Buck’s Diner

A Geezer’s Notebook, By Jim Foster

One morning, Mary and I were trying to decide what to have for lunch, that’s not an unusual discussion in most households, especially if, like us, you are retired and stuck in the house all day courtesy of the pandemic. Our little chat that day likely included the standard ‘I don’t know what do you feel like?’ or ‘What have we got that’s easy other than Habitant Pea soup since we’ve had it three days in a row and even the cat won’t stand behind us?’

I wonder if this bit of repartee ever happens in the lives of the British Royal Family as they do whatever Royals do to earn their keep. And if so, does, ‘I don’t know, some peanut butter on a slice of bread is good enough for me’ ever come into the conversation? What about ‘I think there is some leftovers in the fridge, just put them on a paper plate, Liz, and stick them in the microwave for a couple of minutes.’ I don’t think you would hear that all that often.

Probably the conversation would be more like “I say, Philip old bean, do let us get Cook to whip us up a Chateau Briand with side of hummingbird tongues and truffles?’ Perhaps we should have Jeeves open a bottle of Krug Clos du Mesnil Blanc de Blancs Brut. Better make it a half-bottle I have to baby sit the grandkids this afternoon. If we are going to call the servants in, Philip, you better put on some pants and a shirt. They aren’t paid enough to have to look at you in your underwear. As a matter of fact, neither am I.’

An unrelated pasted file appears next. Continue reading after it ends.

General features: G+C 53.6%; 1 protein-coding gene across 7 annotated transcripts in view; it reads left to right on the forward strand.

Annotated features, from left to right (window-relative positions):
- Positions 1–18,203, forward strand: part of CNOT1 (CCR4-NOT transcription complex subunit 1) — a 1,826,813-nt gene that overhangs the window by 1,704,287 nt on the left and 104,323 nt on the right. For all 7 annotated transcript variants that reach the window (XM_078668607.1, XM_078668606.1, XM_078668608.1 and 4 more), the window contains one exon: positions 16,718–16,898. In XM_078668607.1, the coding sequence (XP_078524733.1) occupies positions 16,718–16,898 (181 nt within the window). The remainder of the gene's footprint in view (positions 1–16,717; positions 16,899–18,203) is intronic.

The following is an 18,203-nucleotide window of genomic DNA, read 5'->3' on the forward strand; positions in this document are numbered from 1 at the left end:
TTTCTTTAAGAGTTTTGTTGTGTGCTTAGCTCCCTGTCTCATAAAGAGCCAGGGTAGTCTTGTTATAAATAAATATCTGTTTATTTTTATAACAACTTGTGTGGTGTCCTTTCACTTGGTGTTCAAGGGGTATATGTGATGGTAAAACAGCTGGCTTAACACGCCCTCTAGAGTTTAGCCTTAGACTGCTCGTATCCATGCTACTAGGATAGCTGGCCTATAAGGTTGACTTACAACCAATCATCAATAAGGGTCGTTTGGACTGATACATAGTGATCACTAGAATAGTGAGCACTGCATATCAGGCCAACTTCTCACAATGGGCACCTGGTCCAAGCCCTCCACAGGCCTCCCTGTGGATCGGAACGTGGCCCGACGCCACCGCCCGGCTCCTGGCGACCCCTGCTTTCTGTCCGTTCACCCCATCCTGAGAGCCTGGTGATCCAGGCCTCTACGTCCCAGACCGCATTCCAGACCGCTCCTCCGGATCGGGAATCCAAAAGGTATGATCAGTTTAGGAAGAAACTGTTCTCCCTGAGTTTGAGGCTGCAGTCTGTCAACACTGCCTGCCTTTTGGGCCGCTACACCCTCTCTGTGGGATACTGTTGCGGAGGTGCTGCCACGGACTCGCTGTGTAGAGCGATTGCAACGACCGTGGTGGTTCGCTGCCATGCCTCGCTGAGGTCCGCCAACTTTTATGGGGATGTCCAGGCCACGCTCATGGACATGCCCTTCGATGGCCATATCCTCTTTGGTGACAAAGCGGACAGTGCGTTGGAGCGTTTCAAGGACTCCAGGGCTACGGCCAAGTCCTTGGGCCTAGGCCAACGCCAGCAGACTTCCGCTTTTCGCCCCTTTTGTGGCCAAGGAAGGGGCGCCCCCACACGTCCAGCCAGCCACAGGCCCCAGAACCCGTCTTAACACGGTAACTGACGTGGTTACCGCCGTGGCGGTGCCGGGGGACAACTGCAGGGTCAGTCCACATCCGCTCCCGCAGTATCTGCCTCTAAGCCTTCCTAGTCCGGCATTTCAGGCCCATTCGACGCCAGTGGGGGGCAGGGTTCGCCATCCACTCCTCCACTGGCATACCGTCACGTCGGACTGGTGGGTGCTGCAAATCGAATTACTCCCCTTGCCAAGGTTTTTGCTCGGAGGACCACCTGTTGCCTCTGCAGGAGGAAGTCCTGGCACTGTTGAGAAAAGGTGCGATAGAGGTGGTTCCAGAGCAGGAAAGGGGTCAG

Not being of royal blood (I once looked up my ancestry and found out my many times ‘great’ grandfather used to empty Henry VIII’s latrine so I stopped looking) I have no idea what a typical lunch would be in Buckingham Palace or how formal it is. Does Liz wear her tiara, or just a hat? We know she’s big on hats.

Somehow, I doubt the Queen and the Prince ever sit downstairs at the kitchen table, her Majesty in the ratty old nightgown she bought in 1952 at a garage sale, and Phil in his jockey shorts that should have been tossed into the ragbag many moons ago.

If The Crown is even remotely correct, every dinner is served on fine China with dining room staff hovering over them serving from the right and removing from the left. (I have no idea if the right-left business is the way it’s done. At our house it’s ‘Pass the peas, Porky. By the way I noticed you scoffed the last chicken wing. I believe that makes five.’

And yet, I don’t think I would want their lives. Most of the dignitaries they have to meet are snotty and boring at best. And the endless parades? How many times a day can a Queen give the ‘hem, hem,’ wave before her hand falls off?

I know the Queen loves horses but sitting on one all afternoon while the guard troops must be tiring. I once sat on one for several spins and got a sore bum. The next ride I switched over to the swan where I could at least stretch my legs, as short as they are. (Whenever I get measured for a pair of pants, Steve, at Dapper Dan’s, always gives his head a shake them measures me again.)

Granted there a lot of privileges to being a Royal; I have never seen the Queen in the line-up for the can at the World Cup. Nor have I ever seen her Rolls in the drive thru line at Hortons. Of course, she may be a Starbucks fan, although I doubt it since an American’s idea of afternoon tea is dropping a teabag into a paper cup and pouring lukewarm water over it. I have always suspected there never was an American Revolution. The Brits kicked them out for ruining their ‘cuppa’. Tossing a shipload of tea into the harbour at the Boston Tea Party wasn’t a mistake. The colonials thought that was how it was made.

One of the Old Guard at the Legion told me he once had a couple of beers with some guy at a table in a British Legion and found out later it was Prince Philip. On the other hand, the same guy told me he was propositioned by Princess Anne outside a fish and chip store in Newcastle upon Tyne. Shortly after that shocker he was put in a cab and sent home.

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